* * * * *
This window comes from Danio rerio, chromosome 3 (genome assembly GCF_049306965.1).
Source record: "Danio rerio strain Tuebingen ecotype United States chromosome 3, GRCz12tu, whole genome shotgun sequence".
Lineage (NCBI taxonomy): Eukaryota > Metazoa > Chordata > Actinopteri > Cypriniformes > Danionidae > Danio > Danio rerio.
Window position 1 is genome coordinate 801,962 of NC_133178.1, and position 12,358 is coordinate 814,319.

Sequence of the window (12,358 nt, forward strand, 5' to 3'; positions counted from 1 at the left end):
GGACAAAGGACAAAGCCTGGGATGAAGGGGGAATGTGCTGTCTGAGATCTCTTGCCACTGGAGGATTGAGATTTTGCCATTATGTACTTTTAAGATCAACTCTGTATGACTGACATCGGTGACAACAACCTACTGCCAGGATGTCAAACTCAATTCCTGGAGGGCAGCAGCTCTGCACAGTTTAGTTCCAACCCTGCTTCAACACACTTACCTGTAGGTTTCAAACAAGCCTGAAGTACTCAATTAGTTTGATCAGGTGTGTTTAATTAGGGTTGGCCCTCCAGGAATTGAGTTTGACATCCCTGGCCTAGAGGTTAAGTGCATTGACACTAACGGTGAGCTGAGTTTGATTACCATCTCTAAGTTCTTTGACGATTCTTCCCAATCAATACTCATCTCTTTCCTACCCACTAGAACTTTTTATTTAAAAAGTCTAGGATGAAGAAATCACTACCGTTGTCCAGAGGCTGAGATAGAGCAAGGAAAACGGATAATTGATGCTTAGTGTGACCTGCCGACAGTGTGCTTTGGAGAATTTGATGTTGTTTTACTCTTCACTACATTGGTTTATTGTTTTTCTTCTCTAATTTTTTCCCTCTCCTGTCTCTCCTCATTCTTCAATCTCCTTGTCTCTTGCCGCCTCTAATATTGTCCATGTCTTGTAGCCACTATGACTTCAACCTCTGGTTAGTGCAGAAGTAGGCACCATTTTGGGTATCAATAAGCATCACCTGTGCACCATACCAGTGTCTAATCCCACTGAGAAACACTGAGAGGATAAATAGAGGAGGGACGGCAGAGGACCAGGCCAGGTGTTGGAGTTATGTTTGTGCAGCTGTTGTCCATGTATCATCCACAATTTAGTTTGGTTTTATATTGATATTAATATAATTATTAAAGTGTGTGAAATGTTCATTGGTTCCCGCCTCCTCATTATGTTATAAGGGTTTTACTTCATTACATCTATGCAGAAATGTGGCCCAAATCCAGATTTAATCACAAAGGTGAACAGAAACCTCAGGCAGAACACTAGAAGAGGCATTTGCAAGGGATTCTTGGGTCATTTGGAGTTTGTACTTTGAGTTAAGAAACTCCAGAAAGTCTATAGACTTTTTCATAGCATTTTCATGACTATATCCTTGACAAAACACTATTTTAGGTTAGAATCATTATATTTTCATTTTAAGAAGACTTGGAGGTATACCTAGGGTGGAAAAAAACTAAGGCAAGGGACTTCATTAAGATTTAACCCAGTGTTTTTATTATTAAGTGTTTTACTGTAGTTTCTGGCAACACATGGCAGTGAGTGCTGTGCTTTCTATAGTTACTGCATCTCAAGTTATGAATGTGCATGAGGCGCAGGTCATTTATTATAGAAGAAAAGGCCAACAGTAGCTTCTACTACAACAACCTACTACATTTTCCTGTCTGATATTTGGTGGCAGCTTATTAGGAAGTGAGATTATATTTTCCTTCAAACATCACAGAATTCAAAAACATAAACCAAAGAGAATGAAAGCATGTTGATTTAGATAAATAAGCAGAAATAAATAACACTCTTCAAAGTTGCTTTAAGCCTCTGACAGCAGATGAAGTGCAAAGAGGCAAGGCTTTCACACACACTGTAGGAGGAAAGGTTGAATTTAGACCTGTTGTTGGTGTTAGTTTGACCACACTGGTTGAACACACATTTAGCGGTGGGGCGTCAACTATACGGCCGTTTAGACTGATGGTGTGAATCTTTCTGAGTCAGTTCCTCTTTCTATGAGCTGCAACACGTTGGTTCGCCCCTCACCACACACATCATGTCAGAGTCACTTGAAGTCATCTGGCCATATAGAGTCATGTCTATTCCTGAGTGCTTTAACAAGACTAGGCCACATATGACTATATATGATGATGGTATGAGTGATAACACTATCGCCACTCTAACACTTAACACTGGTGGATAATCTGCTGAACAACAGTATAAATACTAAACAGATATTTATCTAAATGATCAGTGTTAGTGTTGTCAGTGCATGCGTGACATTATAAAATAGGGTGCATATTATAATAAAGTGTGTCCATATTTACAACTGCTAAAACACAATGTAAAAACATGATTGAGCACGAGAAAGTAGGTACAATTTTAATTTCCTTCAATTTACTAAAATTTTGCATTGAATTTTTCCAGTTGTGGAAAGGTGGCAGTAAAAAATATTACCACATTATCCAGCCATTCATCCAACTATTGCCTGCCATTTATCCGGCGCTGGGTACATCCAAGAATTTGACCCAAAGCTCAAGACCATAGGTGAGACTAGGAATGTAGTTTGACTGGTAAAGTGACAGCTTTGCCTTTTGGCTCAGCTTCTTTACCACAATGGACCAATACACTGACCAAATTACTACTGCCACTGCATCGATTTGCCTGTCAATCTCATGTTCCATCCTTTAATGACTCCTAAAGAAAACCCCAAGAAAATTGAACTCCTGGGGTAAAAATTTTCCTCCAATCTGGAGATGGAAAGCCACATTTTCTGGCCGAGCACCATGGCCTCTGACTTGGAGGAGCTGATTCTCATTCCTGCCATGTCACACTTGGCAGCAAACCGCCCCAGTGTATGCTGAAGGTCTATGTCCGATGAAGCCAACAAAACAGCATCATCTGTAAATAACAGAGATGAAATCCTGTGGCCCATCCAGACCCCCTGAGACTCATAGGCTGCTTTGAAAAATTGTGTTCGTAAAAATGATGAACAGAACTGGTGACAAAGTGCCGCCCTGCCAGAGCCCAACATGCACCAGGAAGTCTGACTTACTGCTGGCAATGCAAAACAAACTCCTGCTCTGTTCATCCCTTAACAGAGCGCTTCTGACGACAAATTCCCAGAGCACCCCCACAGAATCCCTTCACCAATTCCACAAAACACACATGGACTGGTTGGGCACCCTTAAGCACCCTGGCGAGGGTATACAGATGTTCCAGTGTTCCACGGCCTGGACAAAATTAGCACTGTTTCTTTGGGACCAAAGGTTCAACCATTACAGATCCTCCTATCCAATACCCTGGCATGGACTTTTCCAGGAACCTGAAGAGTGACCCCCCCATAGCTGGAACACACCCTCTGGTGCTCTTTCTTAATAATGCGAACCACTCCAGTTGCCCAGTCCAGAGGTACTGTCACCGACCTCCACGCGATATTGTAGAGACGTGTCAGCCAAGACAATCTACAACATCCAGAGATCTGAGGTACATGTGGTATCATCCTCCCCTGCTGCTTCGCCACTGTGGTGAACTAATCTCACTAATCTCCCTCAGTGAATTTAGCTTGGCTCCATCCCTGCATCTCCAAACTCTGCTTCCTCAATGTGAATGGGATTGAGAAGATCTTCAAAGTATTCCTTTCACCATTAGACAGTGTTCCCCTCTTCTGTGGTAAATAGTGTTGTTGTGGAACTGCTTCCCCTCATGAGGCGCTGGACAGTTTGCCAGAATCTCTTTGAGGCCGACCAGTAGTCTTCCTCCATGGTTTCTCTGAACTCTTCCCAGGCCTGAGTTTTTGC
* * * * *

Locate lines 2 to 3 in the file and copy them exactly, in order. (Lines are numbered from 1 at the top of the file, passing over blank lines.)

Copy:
Source record: "Danio rerio strain Tuebingen ecotype United States chromosome 3, GRCz12tu, whole genome shotgun sequence".
Lineage (NCBI taxonomy): Eukaryota > Metazoa > Chordata > Actinopteri > Cypriniformes > Danionidae > Danio > Danio rerio.